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Millennium Post

Phailin could be lesson in history

As the typhoon-ravaged Philippines picks up the pieces, losing over 10,000 lives in the wake of Haiyan, those of us in India can take a step back and reassess the case of Cyclone Phailin. While we mourn the victims and commiserate with the survivors of Typhoon Haiyan, one of the most powerful storms ever recorded, it would do well to compare and contrast how Phailin was tackled that ensured that the loss of lives was reduced to a bare minimum, with just about 28 killed during the course of the tropical cyclone. While both Phailin and Haiyan destroyed swathes of land in their swept, the fact that in the case of the former, timely alert, preparedness, and swift action saved the day for many, can’t be ignored. In fact, the largest-ever mass evacuation made sure that the casualties were minimised, even though over nine lakh people were affected. In case of Haiyan, which has displaced over 3,30,900 people and affected about 4.3 million in 36 provinces of central Philippines, the scale of disaster is so high that it could only be compared with the aftermath of Hurricane Katrina that wreaked havoc on the American state of New Orleans, leaving the already impoverished region grappling with unfathomable loss of life and property. Moreover, while Katrina launched a storm of media reaction, attributing the then George W Bush-led US government of comparative inaction because New Orleans was an African-American dominated state, no such bias could be attributed to the tackling of Phailin, which struck the east coast of India, affecting mainly the poor and relatively backward state of Odisha.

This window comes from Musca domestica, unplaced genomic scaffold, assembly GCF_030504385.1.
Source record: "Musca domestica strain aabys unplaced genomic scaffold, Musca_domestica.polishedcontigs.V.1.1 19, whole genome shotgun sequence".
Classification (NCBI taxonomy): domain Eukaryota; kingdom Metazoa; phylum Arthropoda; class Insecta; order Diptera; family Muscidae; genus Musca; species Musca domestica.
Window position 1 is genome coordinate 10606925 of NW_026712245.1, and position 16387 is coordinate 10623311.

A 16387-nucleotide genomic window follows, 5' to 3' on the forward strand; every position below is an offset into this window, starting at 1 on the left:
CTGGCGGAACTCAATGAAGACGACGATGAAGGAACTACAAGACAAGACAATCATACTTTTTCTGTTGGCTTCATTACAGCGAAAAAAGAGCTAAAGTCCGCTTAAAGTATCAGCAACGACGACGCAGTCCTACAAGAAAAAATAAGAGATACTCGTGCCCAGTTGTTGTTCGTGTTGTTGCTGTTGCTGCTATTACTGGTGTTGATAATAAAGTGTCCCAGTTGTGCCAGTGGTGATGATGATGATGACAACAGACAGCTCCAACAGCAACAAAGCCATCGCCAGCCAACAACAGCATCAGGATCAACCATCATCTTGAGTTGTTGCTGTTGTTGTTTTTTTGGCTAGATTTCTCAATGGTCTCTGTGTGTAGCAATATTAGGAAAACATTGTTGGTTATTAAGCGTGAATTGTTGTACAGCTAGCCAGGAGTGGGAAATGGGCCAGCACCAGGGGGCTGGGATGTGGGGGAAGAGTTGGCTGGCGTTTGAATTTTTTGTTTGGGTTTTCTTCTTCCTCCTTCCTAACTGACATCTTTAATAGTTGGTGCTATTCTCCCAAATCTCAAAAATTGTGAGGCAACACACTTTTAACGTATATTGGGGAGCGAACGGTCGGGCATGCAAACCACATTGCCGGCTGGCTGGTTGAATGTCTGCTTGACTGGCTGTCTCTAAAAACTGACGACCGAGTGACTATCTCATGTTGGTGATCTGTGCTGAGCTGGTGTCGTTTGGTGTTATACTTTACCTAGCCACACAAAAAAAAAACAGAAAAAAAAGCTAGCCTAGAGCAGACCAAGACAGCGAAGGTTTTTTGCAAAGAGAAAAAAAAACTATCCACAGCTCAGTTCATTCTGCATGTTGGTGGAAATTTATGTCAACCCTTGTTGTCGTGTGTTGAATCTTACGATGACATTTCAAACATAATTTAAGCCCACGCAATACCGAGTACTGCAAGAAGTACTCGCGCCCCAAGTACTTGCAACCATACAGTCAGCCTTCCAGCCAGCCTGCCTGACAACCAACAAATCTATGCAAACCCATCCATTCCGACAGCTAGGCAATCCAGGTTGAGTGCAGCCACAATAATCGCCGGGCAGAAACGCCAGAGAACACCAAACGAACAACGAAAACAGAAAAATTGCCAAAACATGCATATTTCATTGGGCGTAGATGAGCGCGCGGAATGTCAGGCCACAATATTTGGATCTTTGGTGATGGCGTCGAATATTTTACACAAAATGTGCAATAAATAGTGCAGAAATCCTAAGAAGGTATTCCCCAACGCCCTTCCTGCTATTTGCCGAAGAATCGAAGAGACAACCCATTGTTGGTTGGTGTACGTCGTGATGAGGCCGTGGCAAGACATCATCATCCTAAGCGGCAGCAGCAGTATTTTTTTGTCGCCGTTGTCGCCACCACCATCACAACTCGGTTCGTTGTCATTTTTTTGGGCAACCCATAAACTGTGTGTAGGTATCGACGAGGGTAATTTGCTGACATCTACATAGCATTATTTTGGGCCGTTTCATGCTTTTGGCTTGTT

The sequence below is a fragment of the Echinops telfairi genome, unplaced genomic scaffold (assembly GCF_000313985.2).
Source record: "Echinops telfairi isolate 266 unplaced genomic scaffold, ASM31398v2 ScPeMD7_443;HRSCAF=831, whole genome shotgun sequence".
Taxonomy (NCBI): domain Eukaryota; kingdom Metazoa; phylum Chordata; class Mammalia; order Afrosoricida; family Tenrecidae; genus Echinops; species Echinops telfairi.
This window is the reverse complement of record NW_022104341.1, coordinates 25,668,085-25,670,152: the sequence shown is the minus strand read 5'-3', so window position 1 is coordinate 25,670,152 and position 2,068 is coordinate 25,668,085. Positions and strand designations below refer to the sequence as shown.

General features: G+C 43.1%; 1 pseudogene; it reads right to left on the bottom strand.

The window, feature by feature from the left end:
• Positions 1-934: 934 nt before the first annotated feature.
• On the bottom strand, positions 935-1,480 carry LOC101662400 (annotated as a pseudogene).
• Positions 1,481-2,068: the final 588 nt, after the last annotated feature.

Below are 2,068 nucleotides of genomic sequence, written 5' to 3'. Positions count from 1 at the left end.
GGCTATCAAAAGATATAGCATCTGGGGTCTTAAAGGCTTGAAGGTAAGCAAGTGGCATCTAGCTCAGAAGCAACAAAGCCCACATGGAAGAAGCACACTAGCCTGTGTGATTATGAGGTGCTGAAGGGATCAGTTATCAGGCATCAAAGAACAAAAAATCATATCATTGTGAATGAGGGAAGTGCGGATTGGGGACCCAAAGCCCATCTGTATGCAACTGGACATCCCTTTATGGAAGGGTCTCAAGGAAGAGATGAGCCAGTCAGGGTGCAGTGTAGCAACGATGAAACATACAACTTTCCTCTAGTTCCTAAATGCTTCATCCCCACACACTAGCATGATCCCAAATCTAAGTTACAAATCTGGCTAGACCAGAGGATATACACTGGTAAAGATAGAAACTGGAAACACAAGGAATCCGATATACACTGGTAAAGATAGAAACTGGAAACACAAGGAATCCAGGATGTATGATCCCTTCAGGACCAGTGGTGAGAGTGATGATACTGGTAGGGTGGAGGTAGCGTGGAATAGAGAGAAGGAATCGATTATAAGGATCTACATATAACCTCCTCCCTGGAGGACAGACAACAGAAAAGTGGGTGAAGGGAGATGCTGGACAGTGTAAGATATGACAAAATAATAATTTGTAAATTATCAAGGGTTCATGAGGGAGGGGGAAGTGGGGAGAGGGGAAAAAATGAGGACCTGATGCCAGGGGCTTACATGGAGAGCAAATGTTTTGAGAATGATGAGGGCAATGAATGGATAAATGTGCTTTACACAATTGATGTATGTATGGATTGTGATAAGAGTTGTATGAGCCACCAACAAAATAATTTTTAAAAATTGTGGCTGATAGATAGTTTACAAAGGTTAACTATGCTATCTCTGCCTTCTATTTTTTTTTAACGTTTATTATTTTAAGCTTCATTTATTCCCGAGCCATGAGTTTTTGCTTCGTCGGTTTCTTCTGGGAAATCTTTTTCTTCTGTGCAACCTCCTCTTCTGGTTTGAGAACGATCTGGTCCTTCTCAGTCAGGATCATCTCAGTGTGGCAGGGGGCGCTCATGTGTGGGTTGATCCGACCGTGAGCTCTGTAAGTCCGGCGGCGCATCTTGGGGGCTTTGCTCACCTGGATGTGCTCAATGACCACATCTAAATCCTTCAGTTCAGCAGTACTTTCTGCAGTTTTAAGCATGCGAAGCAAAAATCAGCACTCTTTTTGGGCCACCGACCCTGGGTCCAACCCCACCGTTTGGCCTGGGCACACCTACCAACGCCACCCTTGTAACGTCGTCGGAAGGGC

It is true that when Hurricane Sandy had struck the east coast of the US in October 2012, because the posh district of New York was in the line of fire and because the 2012 presidential election was staring the American government right in the face, the Obama government had done a good job. Since then, the Sandy versus Katrina comparison has become a staple in the discourse of disaster management as well as the politics of selling/underselling catastrophes. It could be said that Phailin had posed a similar problem for the UPA government in the centre and the Naveen Patnaik-led Biju Janata Dal government in Odisha. But despite such proximate reasons, Phailin was tamed ably, and spoke volumes on how coordination at multiple levels can work to snatch victory from the clutches of defeat. While compensation packages, rehabilitation drives and other reparative works are being undertaken, Phailin’s case was a vindication of the hitherto oft-ridiculed Indian Meteorological Department, which gets lambasted frequently for failing to predict the monsoon and weather patterns. Nevertheless, the success of Phailin notwithstanding, what Typhoon Haiyan drives home is the fact every coastal country is vulnerable to the fury of the swelling tide. In fact, what is the near and present danger is applicable to every nation: be it the sunny coasts of California, the island nations of South East Asia, Japan as well as the long and languid peninsular India. While we must stand shoulder to shoulder with Philippines in its moment of misery, we must also remember that it is time we realise the truth about climate change and the blind emphasis on development, which is the reason behind the escalated rates at which the oceanic monsters are hitting us.
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